Firms are struggling to deal with commercial clients such as banks and other large corporates who at least outwardly eschew all attempts to develop a relationship, add value and differentiate the offering. Price is all that matters.
In recent weeks, I have been hearing more and more concerns from firms that are struggling to deal with commercial clients such as banks and other large corporates who at least outwardly eschew all attempts to develop a relationship, add value and differentiate the offering. They are simply telling firms that they are either the lowest bidder or they’re ‘out on the street’.
As one colleague put it to me a few nights ago; “How the hell do you deal with that attitude – your value billing mumbo jumbo can’t deal with that?” Wrong, but a fair question nonetheless.
And before you think, 'this doesn't apply to me', the problems (and the solutions) are the same for all clients, regardless of size.
Pricing involves a negotiation - some are lousy at it...
The first thing to understand is that pricing is a negotiation and negotiation is a skill. Ergo, if you are no good at it, you are going to be beaten into submission by your better prepared, more confident, more skilled and better resourced opponent every time.
Most lawyers are good negotiators, except when it comes to their own fee where they often struggle. Yet despite this fact and the fact that clients are often well prepared and assisted by procurement negotiation professionals, I am unaware of any firm consistently using skilled procurement professionals to help them negotiate. Firms that are prepared to look at this will have a considerable advantage.
As a result, many lawyers find themselves powerless to deal with procurements standard playbook, often consisting of one or more (sometimes all) of the following:
• Representations that all bids will be considered when the successful bidder has already been decided
• Indiscriminate, arbitrary and capricious inclusion of lop-sided contract terms to see which ones stick
• Representing that an agreement is concluded only to reopen negotiations in an effort to extract even better terms
• “Nibbling” resulting in scope creep for which there is a flat refusal to pay
• Changing the terms and deadlines of a price negotiation to unbalance the other side
• Refusing to provide adequate detail upon which to base an informed bid
• “My way or the highway” statements intended to convey indifference as to whether you or another firm gets the work.
Added to these challenges the firm often has to deal with different procurement dynamics. Internal procurement people tend to have quite different drivers and motivations to independent procurement companies and in-house legal teams and GCs are different again.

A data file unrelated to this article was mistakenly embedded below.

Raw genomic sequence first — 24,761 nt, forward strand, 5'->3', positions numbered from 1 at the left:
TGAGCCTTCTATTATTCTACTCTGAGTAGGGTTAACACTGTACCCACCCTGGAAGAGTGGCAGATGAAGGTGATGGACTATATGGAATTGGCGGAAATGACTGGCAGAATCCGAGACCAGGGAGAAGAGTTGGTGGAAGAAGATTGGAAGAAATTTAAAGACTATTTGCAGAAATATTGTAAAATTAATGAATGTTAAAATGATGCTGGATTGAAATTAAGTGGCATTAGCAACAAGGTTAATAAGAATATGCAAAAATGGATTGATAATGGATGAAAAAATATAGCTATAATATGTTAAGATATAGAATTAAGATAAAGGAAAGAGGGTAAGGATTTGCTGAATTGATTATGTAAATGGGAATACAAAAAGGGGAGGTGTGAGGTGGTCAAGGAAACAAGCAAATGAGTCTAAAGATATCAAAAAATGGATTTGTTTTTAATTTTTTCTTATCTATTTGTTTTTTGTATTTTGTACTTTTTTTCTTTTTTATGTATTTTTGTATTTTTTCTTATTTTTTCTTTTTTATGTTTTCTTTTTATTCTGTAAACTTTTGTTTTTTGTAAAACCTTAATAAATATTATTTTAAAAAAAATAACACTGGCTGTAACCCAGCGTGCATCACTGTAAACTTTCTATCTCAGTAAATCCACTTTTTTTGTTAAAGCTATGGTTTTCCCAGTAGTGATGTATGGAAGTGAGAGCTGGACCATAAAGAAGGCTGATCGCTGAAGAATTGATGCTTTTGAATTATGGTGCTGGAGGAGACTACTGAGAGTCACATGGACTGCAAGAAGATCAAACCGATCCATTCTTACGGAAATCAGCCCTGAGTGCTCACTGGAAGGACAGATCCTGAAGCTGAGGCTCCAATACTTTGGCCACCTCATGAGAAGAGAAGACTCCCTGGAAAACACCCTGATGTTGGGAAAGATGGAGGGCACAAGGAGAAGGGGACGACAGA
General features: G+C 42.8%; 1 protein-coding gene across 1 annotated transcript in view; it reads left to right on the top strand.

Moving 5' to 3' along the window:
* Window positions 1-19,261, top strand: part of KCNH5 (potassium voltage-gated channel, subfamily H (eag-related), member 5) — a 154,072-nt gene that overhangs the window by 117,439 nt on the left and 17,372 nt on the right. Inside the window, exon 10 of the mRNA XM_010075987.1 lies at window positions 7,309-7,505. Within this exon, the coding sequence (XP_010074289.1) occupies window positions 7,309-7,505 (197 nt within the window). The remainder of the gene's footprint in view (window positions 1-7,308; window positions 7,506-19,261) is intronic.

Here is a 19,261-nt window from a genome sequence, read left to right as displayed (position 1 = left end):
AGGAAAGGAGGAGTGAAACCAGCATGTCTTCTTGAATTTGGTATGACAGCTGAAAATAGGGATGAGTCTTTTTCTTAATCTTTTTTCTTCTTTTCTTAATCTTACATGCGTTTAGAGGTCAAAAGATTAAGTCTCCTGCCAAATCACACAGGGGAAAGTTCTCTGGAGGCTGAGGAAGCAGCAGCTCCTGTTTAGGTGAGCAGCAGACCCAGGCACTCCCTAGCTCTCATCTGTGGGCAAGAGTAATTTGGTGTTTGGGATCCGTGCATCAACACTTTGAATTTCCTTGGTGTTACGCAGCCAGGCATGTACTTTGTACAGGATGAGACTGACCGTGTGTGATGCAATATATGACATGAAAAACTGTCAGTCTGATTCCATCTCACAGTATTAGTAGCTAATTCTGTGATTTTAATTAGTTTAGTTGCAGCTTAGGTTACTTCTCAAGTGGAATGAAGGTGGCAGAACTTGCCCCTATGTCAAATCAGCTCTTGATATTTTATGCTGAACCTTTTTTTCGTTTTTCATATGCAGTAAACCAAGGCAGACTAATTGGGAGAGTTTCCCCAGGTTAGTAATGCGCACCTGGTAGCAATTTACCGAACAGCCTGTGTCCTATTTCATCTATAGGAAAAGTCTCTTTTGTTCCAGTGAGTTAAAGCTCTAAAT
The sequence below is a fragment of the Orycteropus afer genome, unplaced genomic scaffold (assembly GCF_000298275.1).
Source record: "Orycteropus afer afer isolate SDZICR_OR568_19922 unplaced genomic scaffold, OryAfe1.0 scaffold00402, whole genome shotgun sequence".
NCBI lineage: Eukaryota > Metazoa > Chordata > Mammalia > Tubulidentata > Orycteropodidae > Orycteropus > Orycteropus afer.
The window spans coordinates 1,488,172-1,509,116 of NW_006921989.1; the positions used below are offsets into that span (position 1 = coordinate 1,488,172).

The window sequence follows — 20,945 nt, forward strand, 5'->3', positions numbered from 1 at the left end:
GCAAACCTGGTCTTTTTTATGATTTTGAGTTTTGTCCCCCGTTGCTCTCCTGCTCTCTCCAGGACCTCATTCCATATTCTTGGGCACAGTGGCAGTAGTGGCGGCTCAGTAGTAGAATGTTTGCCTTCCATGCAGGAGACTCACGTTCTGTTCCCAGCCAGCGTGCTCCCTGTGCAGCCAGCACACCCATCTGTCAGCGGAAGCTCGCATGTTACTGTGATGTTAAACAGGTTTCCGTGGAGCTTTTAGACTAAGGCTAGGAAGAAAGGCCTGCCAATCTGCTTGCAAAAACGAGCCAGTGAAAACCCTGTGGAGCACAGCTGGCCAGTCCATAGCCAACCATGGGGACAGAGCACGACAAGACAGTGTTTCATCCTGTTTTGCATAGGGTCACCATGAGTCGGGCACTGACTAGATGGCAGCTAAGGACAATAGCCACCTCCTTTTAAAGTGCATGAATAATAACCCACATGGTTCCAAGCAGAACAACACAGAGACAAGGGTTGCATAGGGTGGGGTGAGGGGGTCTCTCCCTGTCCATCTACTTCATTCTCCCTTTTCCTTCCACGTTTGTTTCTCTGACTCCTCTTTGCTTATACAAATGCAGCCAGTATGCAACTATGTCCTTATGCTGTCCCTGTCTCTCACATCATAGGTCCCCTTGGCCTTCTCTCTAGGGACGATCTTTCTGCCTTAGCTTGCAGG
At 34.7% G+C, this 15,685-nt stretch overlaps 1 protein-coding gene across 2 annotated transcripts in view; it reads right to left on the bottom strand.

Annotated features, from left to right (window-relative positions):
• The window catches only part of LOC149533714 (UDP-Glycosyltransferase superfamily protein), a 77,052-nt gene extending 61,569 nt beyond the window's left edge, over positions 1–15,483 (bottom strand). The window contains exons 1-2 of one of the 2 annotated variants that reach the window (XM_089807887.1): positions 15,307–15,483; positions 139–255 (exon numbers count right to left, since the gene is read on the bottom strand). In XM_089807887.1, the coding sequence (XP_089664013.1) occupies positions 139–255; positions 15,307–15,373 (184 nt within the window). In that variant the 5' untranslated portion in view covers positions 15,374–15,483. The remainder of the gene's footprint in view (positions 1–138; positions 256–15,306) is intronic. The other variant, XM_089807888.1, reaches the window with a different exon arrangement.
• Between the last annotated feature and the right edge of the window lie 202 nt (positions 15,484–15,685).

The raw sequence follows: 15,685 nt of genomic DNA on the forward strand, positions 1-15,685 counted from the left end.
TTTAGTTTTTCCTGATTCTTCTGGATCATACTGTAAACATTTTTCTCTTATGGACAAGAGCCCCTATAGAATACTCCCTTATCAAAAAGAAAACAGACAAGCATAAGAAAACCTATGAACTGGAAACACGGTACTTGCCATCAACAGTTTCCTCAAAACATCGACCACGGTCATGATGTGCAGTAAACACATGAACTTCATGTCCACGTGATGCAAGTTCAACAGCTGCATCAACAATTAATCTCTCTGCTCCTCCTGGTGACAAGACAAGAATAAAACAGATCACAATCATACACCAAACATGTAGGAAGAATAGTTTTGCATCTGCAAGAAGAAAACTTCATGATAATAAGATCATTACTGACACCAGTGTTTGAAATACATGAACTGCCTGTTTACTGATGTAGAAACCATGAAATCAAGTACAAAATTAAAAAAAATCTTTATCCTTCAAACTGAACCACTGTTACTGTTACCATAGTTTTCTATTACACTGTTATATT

Then there are the different procurement personality types; collegial (the wolf in sheep’s clothing), professional (understands that in really successful negotiations, there must be some meat on the bone for both sides), and Kamikaze (the ranting, bullying, bombastic blow-hard) and so forth.
I am continually amazed at how much time, effort and money is devoted to assembling proposals without knowing the answers to some very basic questions about the clients buying agenda.
For true commodity services, I have no problem with a one-page/email submission. However, if it requires any more effort than that, you need to step back and take time to understand the rules of this particular game.
Qualify the client and the opportunity before even thinking about price...
It is important to ask some reasonable questions which are designed to help you understand the role and agenda of procurement as well as the competitive landscape. For example:
• What is the process for evaluating firms and their proposals?
• What are the names and positions of everyone involved in the process?
• Who is the ultimate decision maker and will we have any opportunity to interact with them or is someone else running interference?
• How many bidders are being considered and who are they?
• How many firms does the client wish to end up with?
• What are the selection and evaluation criteria?
• When and how do we get an opportunity to understand how we can add more value to the relationship?
• If you have no existing relationship with the client, why are you being asked to bid?
I encourage firms to systematically develop an information baseline using questions like these in order to triage and qualify those bids and pitches in which they should invest resource responding to.
I have often seen the situation where the in-house team or procurement has put together a bid information memorandum and then flatly refused to provide answers to even the most reasonable questions. That sort of approach is in my view disingenuous and quite possibly intended to deceive and confuse. It often signals another agenda.
Either way, you are probably on a hiding to nothing. My advice; run a mile and let some other mug ‘win’ the work.
Once you have a good understanding of what you are up against, it is time to get to work on preparing your strategy so that the negotiations are just that, a negotiation, and not an unconditional surrender.
More on that in future posts.